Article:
What does it take to get sober?
I was talking with a family member the other day about how to discuss the matter of getting clean and sober. The idea is how to convey it to other people in a way that it seems exciting. The unfortunate truth is that it isn’t. If an addict isn’t read to change then they aren’t going to change. This goes for anything. If you are not ready to change then you will not commit to the change that you want to make; weight loss, monogamy, shopping, etc.
If you’re not ready to change, then you’re simply wasting your getting high time. However, if you are then things can be exciting because the whole world is new, but it is challenging. I think that the journey is what makes the change no so mundane, despite the fact that the mental change is rather lack-luster in the transition.
Well, at least it was for me.
The most challenging part was changing my life. This came about over years or work and is even still happening to this very day. The hardest part was to change everything about my life. See being in the criminal world there is the idea of the criminal code. There are certain ethics within the jail and the criminal world. In order to make these changes, I had to do something completely different.
Now I was in jail at the time of my epiphany, and some people may think, “Well Rocky, you had a head start on the addict on the street.” Maybe so, but the struggle is different. Listen to the story.
My plan was not really detailed. I stuck with simplicity as to not overwhelm myself. An age-old acronym, K.I.S.S. (Keep It Simple Stupid), was the vehicle I would use to carry out my plan. So I decided that “New Rocky” was just going to do the exact opposite of “Old Rocky.” Simple. However, I had to use a skill I had heard about before, stopping and redirecting thoughts. This was the foundation. I decided that no matter what I was not going to act until I had processed the situation, even if the whole time people stared at me like I was crazy. Still, simple, right?
Life doesn’t hold constant, and even though things were good for about the first two weeks I was thrown a curveball that gave me the ultimate choice on who future Rocky was going to be.
I was transferred to another county jail, and for whatever reason, I was placed in a tier with “Timers,” people going to prison to do time. I was what is called a “Rider.” I was on my way to a minimum security prison to complete a drug and crime program. Jails typically keep these two holds separate because Timers could provoke a situation where a Rider might lose their program opportunity and become a Timer themselves.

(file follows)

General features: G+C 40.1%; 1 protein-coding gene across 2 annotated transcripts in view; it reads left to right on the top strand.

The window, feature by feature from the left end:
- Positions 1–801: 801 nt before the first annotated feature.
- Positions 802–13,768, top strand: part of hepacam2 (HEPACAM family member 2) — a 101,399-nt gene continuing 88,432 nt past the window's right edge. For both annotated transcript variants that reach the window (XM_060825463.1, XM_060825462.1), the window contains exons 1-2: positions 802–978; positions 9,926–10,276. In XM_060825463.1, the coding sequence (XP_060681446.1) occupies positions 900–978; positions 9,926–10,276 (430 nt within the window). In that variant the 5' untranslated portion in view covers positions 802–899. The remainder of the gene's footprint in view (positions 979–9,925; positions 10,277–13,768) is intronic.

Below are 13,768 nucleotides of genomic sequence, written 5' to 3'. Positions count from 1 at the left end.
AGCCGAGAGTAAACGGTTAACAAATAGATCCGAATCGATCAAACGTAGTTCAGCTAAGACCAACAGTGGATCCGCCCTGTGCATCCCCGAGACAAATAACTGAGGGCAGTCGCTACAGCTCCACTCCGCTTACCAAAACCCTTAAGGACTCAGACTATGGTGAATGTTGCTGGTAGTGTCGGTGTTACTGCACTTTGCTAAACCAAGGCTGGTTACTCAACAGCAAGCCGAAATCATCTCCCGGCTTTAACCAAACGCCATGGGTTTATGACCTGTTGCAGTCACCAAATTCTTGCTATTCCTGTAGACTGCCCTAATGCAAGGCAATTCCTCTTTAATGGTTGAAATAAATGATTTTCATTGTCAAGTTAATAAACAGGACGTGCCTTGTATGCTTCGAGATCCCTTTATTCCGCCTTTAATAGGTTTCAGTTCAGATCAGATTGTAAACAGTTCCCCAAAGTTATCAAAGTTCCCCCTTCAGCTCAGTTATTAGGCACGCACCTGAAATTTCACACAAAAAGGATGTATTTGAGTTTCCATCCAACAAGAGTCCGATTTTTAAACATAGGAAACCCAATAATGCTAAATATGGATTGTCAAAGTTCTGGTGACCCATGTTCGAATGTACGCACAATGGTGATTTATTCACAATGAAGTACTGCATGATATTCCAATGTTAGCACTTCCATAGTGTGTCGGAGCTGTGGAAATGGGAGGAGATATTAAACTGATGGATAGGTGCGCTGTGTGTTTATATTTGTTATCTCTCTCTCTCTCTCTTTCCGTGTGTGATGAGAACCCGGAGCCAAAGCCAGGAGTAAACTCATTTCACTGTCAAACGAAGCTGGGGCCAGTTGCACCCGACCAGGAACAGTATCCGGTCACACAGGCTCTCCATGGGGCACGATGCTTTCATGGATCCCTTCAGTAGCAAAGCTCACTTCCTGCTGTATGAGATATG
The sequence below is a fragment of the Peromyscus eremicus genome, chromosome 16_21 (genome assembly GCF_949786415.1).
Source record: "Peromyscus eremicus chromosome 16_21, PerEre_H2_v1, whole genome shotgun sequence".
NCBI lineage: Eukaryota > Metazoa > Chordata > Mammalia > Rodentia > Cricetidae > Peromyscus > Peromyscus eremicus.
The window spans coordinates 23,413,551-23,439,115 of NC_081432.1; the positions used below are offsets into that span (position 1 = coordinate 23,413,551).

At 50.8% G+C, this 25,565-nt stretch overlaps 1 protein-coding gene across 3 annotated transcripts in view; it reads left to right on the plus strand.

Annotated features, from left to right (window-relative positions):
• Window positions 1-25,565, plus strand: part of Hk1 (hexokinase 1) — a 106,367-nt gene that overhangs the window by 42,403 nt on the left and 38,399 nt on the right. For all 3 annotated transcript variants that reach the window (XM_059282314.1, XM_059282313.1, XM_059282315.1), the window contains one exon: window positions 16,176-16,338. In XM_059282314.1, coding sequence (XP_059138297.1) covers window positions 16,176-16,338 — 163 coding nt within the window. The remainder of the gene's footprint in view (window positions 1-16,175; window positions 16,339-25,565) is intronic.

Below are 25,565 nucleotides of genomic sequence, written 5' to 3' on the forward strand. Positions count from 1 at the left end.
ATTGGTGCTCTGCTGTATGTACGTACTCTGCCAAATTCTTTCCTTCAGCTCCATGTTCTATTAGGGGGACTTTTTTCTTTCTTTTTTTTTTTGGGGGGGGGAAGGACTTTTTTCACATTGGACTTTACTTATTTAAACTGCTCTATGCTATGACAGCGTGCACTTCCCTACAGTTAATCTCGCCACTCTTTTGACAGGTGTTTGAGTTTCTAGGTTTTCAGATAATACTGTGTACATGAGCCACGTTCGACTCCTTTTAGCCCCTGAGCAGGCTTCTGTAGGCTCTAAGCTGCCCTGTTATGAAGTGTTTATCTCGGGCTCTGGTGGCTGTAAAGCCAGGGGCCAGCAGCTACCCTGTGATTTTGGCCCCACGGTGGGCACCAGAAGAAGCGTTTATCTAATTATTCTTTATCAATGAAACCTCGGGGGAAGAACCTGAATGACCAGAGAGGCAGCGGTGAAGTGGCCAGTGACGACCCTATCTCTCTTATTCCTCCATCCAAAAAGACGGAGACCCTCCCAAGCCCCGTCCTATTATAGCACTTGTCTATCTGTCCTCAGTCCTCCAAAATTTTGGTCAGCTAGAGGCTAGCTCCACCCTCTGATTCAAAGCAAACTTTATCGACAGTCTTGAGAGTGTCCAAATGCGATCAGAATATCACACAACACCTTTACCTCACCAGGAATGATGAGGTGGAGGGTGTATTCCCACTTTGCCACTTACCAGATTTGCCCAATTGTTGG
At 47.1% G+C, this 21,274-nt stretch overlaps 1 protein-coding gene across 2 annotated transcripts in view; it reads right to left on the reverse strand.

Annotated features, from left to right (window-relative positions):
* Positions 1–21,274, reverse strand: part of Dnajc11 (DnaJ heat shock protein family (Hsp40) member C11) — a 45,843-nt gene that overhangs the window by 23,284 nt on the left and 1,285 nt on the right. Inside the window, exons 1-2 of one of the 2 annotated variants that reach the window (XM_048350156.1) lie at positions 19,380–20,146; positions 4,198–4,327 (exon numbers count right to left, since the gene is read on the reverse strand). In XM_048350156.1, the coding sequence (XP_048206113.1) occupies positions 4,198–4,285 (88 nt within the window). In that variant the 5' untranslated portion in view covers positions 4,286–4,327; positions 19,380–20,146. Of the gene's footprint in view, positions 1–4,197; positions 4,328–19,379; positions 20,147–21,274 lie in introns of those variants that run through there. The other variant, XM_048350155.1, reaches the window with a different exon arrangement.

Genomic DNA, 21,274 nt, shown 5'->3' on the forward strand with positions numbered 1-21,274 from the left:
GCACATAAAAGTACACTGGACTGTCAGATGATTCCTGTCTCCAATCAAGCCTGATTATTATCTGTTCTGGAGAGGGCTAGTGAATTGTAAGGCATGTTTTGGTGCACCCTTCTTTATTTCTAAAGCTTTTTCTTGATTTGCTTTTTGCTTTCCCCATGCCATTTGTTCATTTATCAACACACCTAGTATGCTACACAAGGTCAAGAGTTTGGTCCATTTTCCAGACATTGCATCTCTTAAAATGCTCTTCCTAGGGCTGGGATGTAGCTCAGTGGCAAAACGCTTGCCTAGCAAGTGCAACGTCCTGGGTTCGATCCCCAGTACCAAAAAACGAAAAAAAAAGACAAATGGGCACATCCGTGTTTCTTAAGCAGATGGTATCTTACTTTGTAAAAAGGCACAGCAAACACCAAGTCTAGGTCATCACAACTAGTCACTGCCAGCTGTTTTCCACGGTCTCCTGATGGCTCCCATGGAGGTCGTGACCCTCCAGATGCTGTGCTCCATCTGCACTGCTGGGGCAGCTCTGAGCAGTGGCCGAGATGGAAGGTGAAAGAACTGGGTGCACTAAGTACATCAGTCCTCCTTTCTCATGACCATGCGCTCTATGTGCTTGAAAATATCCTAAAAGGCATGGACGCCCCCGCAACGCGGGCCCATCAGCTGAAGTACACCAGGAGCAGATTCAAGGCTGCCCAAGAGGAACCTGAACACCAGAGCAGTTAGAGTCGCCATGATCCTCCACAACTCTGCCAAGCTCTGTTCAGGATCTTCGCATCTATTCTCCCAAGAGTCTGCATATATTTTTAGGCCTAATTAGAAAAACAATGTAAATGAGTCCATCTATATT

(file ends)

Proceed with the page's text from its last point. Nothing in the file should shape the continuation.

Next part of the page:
In this tier were a handful of people that were not exactly friendly to me. This was solely based off of actions of common acquaintances on the streets. They knew me, and I didn’t know them.
It was only a matter of time until I was jumped. Nothing serious. Something that “Old Rocky” would have followed them to their cell to continue the altercation, but I stopped and decided to go to my cell and work it out. In my cell, I had one of the only books that I was allowed to have, the Bible. I flipped it open and landed on humility.
I thought, “How do I humble myself?” Well, what would “Old Rocky” do? So what can I do then?
I used another exercise that I learned; playing the tape out. What this means is that I am going to run through the likely situations so that I can best decide what my options are. Basically, I came to the conclusion that this altercation was going to continue and escalate to the point that my rider would probably be over before it began, then we would both be on the Yard, and still be fighting about what? Over what? Something that doesn’t matter any more? How could I move on with my life if I am incarcerated for years?
So what was the other option? Push the button and roll myself.
Anyone here who has been locked up knows what this means, those that don’t let me explain. Rolling out is telling the officers that you need to be moved for safety reasons. Typically you get a jacket, a label, that places you in protective custody from there on out. This means that any street cred that I had would be gone. I would be a bitch. Someone who would be bullied and punked out in that world. So if I push that button and do this… that is the end of this life. This was a full commitment.
I pushed the button.
So what does it take to get sober?
It takes commitment. It is a willingness to risk everything that you know in order to achieve something better for ourselves. It takes determination. The drive to continue and persevere for a greater good. This is selfish and selfless (we will get to that later). We need tools and support. Nevertheless, initially, we have to want it for us. Not want it for our kids. Our mothers can’t love us into sobriety. The state can’t mandate recovery. This is a choice we make, and if we are going to make it, then it has to be a full commitment.
Thanks for reading. I will be back again next week to discuss some more about addiction, my story, and how we can go about making changes in our lives or supporting those that we love in their recovery.
Also, stick around and we will learn about the above-mentioned exercises along with other activities as the week’s progress.
I hope to see you all back here again. Until then, be good and be safe.